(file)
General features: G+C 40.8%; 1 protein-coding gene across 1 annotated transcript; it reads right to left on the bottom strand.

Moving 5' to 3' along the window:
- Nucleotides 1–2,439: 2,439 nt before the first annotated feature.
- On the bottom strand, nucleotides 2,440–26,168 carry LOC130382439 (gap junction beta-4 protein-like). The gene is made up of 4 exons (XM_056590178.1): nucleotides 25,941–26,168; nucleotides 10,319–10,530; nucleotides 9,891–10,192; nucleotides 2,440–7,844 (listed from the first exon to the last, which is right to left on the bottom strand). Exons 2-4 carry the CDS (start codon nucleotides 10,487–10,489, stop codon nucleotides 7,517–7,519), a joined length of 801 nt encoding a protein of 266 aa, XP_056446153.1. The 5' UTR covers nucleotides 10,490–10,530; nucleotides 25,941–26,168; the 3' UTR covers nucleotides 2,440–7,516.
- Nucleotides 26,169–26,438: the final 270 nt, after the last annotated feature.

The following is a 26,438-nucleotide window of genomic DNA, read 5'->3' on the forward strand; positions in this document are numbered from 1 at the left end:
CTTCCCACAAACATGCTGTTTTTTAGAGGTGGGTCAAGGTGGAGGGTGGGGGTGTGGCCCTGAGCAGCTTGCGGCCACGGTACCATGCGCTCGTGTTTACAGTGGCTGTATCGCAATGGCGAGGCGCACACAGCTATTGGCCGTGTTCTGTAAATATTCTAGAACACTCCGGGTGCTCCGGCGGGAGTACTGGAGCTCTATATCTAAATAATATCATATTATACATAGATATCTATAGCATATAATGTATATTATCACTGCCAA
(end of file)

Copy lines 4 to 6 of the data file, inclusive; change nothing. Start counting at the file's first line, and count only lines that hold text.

- On the bottom strand, nucleotides 2,440–26,168 carry LOC130382439 (gap junction beta-4 protein-like). The gene is made up of 4 exons (XM_056590178.1): nucleotides 25,941–26,168; nucleotides 10,319–10,530; nucleotides 9,891–10,192; nucleotides 2,440–7,844 (listed from the first exon to the last, which is right to left on the bottom strand). Exons 2-4 carry the CDS (start codon nucleotides 10,487–10,489, stop codon nucleotides 7,517–7,519), a joined length of 801 nt encoding a protein of 266 aa, XP_056446153.1. The 5' UTR covers nucleotides 10,490–10,530; nucleotides 25,941–26,168; the 3' UTR covers nucleotides 2,440–7,516.
- Nucleotides 26,169–26,438: the final 270 nt, after the last annotated feature.

The following is a 26,438-nucleotide window of genomic DNA, read 5'->3' on the forward strand; positions in this document are numbered from 1 at the left end: